Haas F1 driver Kevin Magnussen says he’s been forced to step up his training during the off-season in order to meet the growing physical demands of this year’s cars.

Although there have been no major technical regulation changes since the end of 2019, teams are still finding ways of making their cars go faster this season, and the Dane says the drivers have to be ready for the increased challenge.

“I know that the cars are getting faster and faster,” he told a Danish talk show programme on Tuesday. “And that places more demands on us drivers.

“It takes a lot of fitness,” he added. “When the season starts, it’s hard to keep the muscle mass because we travel so much, so I try to build up so much muscle so that I can afford to lose some of it again.”

But the 27-year-old admitted that he’d allowed himself some time off the training regime over the holidays.

“Right after the season I took a break from it all,” he said according to Danish news agency Ritzau. “I took a breather, and was completely off working out in order to recharge the batteries.

“But I started training again early,” he added. “I have found a nice balance between relaxing and spending some time with friends and family, and training hard. I feel ready.”

Magnussen is certainly hoping for a better season than last year, when Haas slumped to ninth place in the constructors championship and he himself was only 16th in the driver standings.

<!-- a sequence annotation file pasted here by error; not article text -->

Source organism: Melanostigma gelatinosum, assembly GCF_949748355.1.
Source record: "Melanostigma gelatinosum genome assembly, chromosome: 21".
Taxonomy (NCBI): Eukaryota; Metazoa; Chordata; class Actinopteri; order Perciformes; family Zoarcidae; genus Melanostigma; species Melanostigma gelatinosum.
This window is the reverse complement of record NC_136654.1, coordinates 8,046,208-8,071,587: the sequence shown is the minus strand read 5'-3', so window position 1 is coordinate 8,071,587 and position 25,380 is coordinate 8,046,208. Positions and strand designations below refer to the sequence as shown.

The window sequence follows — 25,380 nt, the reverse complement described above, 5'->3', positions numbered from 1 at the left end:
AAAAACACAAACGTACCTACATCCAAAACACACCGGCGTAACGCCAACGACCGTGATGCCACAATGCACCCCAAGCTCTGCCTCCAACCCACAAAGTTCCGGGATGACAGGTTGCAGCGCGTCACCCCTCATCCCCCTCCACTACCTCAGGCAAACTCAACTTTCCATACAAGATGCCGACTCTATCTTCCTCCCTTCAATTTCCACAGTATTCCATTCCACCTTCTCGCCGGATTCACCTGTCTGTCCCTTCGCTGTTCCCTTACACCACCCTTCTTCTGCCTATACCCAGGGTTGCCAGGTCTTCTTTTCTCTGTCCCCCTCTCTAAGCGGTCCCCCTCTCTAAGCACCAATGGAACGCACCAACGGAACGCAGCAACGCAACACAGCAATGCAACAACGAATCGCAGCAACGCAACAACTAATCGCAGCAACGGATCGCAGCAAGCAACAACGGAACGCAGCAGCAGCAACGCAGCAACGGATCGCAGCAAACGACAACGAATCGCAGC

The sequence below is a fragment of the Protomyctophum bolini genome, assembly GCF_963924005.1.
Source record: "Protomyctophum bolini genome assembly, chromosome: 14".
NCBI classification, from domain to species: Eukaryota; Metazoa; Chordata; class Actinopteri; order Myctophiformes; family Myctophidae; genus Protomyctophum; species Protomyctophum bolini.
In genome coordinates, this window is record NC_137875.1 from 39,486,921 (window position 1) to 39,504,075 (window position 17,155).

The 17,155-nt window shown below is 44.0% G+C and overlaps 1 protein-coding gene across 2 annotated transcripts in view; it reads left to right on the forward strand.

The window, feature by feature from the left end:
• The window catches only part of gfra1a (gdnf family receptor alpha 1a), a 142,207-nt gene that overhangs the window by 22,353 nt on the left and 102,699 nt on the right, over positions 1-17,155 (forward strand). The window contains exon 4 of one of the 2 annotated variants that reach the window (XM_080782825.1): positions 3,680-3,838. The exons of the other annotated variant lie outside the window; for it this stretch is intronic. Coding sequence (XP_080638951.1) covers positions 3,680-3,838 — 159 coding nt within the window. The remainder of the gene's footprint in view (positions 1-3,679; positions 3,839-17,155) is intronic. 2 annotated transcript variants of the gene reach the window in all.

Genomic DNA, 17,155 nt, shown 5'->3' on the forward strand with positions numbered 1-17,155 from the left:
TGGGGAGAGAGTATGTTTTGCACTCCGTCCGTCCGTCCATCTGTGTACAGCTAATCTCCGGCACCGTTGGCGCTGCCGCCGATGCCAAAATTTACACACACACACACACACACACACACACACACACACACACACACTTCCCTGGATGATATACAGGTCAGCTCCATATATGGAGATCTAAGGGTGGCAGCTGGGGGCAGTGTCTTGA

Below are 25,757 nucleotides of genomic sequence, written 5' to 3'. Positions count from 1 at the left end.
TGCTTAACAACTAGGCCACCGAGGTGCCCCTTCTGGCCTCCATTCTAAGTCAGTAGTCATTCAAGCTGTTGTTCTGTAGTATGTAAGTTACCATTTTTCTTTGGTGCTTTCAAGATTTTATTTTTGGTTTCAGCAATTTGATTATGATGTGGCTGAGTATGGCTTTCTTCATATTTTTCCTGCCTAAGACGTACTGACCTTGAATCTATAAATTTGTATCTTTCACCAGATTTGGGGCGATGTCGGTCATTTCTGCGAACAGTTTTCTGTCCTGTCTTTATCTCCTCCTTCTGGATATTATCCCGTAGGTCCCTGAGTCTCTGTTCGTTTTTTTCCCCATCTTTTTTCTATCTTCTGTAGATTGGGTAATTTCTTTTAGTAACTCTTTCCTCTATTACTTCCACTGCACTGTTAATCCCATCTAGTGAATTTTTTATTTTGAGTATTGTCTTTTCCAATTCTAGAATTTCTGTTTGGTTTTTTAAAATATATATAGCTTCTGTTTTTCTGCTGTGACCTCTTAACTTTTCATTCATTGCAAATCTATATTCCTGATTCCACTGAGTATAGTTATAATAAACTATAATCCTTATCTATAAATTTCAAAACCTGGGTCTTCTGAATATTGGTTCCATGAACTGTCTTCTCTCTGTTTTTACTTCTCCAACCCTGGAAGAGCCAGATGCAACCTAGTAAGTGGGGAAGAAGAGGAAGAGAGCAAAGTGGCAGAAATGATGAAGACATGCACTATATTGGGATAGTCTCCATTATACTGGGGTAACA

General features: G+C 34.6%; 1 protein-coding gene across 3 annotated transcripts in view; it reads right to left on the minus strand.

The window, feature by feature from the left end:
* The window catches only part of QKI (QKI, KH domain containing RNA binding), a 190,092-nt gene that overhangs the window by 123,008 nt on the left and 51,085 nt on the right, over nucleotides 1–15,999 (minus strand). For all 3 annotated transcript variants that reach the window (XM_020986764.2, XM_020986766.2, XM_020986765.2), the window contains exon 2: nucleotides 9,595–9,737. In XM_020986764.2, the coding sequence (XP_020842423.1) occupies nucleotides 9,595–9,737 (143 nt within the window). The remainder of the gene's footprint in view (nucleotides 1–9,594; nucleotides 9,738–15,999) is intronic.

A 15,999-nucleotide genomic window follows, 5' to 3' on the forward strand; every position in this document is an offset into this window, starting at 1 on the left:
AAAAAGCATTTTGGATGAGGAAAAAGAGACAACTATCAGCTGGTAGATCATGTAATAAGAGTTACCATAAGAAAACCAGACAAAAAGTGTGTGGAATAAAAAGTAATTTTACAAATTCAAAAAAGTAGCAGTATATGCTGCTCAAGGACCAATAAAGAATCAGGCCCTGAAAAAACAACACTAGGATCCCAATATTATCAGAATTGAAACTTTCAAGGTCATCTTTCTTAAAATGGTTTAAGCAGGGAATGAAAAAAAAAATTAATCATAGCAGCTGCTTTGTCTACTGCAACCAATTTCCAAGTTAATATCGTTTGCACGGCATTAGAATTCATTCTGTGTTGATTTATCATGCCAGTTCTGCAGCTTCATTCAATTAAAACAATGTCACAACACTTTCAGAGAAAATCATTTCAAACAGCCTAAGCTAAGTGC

Problems with the handling of the VF-19 left Magnussen and his team mate Romain Grosjean seemingly all at sea, and the Dane admitted than he needed to be more on top of the technical side this time round.

“I have gained some more technical knowledge, because there has been so much focus on the technical part,” he agreed. “When you focus so much on it and there is so much talk about it, you also learn a lot from it.”

Kevin Magnussen (DEN) Haas VF-19.

Magnussen also made his intentions for 2020 clear in an interview with Denmark’s BT newspaper. “I am in Formula 1 because my dream is to be world champion. It’s not to get into the top ten.

“I can’t imagine spending all my good years in racing battling for seventh,” he continued. “If I finish in 12 or 15 years and my best result was a second place, I won’t be able to feel particularly proud of that.

“It’s a tough process,” he admitted. “But if I can overperform over a long period of time, hopefully will I get taken to one of the big teams. I have to be consistent until I can open that door.

“There will come a time when I will no longer believe that I can become world champion, but I’m not there yet,” he stated. “I also dream of winning Le Mans and Daytona – but the Formula 1 dream still shines that little bit brighter.”

And Magnussen confirmed one of motor racing’s most enduring axioms – that the first major aim of any driver is to beat his team mate.

“I would be lying if I said that wasn’t true,” he said. “If I can’t even beat Romain, then the big teams are probably not going to look at me, are they?”

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